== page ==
Writing Fiction for Dummies

Writing Fiction for Dummies
By Randy Ingermanson and Peter Economy

When this book arrived in my mailbox and I opened it, my husband’s eyes widened a bit. “You have published fourteen novels,” he said. “Haven’t you figured out how to do it yet?” Yes, I like to think so, but I’m a strong believer in continuing education. Nobody knows everything there is to know about any subject. A professional constantly seeks to expand their skills, to improve their craft. Besides, I love reading books on writing.

In Writing Fiction for Dummies, Christy Award-winning novelist Randy Ingermanson and bestselling author Peter Economy present a no-nonsense, step-by-step approach to crafting a novel. They outline everything a beginning fiction writer needs to know, from fine-tuning your idea and identifying your target audience, to putting together a book proposal and approaching editors. They cover the mechanics, too. Characterization, setting, dialogue, story structure – all the elements of a great novel. To illustrate the skills presented, they include plenty of examples from published novels, some well-known and some a little more obscure, but all extremely helpful. Of course, being a speculative fiction fan from way back, I really appreciated the examples from sci-fi classic Ender’s Game.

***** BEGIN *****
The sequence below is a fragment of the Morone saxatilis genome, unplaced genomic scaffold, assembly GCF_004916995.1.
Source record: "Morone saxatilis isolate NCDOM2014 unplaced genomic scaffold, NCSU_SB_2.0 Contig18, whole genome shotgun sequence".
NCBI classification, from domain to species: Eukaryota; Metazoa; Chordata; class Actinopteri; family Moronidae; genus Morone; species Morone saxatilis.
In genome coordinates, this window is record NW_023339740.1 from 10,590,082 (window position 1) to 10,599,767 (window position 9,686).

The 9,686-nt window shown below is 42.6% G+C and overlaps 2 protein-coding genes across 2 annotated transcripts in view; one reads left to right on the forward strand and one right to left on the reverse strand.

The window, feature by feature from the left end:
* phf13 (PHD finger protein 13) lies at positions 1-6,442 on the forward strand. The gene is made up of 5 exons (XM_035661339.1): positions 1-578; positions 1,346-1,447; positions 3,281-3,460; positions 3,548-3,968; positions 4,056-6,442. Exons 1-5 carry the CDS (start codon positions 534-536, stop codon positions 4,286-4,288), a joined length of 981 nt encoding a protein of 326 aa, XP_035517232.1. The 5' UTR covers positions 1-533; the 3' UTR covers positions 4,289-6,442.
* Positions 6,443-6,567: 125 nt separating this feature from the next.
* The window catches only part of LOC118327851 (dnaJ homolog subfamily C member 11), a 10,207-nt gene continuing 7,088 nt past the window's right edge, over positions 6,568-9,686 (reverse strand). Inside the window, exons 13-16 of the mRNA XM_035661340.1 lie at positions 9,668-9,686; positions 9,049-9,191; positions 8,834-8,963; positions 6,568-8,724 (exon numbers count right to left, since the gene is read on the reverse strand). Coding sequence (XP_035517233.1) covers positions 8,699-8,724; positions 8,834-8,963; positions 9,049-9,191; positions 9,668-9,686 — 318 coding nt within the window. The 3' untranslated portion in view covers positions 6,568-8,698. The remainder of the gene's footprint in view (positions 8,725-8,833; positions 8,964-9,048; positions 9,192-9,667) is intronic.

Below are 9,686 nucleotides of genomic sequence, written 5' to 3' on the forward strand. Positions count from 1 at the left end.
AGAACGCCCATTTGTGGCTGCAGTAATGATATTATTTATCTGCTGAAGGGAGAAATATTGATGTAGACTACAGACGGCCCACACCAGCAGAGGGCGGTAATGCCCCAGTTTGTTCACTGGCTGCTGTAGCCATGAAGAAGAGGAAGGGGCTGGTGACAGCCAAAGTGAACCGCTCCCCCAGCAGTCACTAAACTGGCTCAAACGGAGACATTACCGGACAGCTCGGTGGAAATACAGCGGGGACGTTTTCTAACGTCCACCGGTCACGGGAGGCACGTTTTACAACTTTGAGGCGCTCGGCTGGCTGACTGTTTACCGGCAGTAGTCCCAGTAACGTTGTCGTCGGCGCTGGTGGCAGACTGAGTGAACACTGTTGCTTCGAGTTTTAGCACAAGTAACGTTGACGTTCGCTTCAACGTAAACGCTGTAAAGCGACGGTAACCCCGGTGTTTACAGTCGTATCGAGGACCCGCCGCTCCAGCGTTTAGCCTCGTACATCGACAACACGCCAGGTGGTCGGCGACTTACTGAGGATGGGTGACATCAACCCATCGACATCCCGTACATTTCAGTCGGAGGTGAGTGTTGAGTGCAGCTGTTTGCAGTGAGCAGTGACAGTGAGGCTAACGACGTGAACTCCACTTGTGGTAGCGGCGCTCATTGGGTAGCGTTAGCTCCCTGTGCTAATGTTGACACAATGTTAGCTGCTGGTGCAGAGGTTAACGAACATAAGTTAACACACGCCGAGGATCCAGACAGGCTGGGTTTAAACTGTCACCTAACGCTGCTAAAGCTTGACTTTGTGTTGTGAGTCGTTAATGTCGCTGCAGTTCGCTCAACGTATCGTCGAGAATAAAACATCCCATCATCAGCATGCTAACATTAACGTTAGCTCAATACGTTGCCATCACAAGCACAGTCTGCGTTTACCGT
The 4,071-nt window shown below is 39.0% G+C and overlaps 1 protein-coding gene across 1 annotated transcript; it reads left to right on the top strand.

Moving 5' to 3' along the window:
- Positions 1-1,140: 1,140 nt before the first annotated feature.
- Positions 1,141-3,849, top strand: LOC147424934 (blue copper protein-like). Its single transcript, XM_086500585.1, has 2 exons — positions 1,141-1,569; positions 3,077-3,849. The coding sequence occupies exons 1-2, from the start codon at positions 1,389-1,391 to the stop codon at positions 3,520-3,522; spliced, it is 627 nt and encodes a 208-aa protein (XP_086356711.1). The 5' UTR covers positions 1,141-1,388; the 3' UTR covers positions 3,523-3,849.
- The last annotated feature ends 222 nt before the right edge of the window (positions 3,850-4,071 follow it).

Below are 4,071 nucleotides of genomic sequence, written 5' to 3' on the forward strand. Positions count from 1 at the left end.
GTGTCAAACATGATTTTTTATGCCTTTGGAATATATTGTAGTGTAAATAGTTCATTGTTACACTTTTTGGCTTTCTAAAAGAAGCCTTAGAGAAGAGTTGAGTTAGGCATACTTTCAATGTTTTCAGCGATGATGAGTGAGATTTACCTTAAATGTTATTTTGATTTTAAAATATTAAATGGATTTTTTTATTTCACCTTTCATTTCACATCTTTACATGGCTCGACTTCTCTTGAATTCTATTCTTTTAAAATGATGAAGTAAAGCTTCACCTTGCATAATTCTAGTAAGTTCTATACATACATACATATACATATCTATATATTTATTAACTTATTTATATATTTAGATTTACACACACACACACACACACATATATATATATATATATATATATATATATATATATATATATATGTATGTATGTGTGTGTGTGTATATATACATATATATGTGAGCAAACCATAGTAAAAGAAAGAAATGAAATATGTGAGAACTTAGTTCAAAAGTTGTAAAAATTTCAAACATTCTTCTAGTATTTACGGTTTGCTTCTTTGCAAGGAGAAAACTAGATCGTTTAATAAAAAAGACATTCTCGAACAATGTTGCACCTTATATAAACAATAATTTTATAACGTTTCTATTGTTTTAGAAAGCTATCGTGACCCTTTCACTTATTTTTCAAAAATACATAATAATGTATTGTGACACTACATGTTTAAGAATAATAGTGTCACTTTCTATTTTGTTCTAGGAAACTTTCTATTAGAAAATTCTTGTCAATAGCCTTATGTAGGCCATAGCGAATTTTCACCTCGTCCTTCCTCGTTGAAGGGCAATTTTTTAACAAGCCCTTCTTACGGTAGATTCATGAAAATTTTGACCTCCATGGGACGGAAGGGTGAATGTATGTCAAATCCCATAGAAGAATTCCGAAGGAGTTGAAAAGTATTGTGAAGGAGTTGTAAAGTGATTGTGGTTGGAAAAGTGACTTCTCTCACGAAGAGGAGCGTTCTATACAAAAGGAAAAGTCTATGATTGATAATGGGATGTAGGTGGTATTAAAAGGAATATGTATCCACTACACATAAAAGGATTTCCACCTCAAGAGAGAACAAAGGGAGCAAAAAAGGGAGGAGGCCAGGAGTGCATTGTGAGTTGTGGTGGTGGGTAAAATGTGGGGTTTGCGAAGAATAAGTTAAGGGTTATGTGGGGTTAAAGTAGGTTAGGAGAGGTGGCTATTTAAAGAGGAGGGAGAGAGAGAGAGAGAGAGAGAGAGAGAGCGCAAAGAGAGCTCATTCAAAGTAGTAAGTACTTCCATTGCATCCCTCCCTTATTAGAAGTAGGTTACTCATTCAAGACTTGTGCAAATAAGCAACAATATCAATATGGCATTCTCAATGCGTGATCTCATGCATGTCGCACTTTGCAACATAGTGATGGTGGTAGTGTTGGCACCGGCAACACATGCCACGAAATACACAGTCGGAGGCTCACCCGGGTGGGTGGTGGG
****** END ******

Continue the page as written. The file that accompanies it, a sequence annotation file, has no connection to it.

Even though I don’t consider myself a “dummy” when it comes to fiction, I found the book really helpful. I enjoy reading what successful writers have to say about the craft of writing. Some of the skills Ingermanson and Economy described were refreshers for me, things I already knew but don’t focus on all the time. For example, the section on scene structure really helped me in my current task of revising my current manuscript. I needed a reminder about reactive and proactive scenes, and when I finished reading Writing Fiction for Dummies, I felt more confident in my revision. Other sections of this book were new to me, like the tips for analyzing problem areas of my stories. I love learning something new!

The writing in Writing Fiction for Dummies is clear, clean, and easy to understand. The authors’ conversational style and occasional humor kept me reading. Passages like this one made chuckle out loud: Every author thinks that he is the lone exception and can get away with writing pages of backstory in chapter one because the reader is dying to know it. This is a lie from the pits of hell. At other times I wanted to grab my highlighter, or clip sections of text to send to my critique partners.

In other words, you don’t have to be a dummy to learn from Writing Fiction for Dummies!

(Thanks to Randy Ingermanson for providing a review copy of this book.)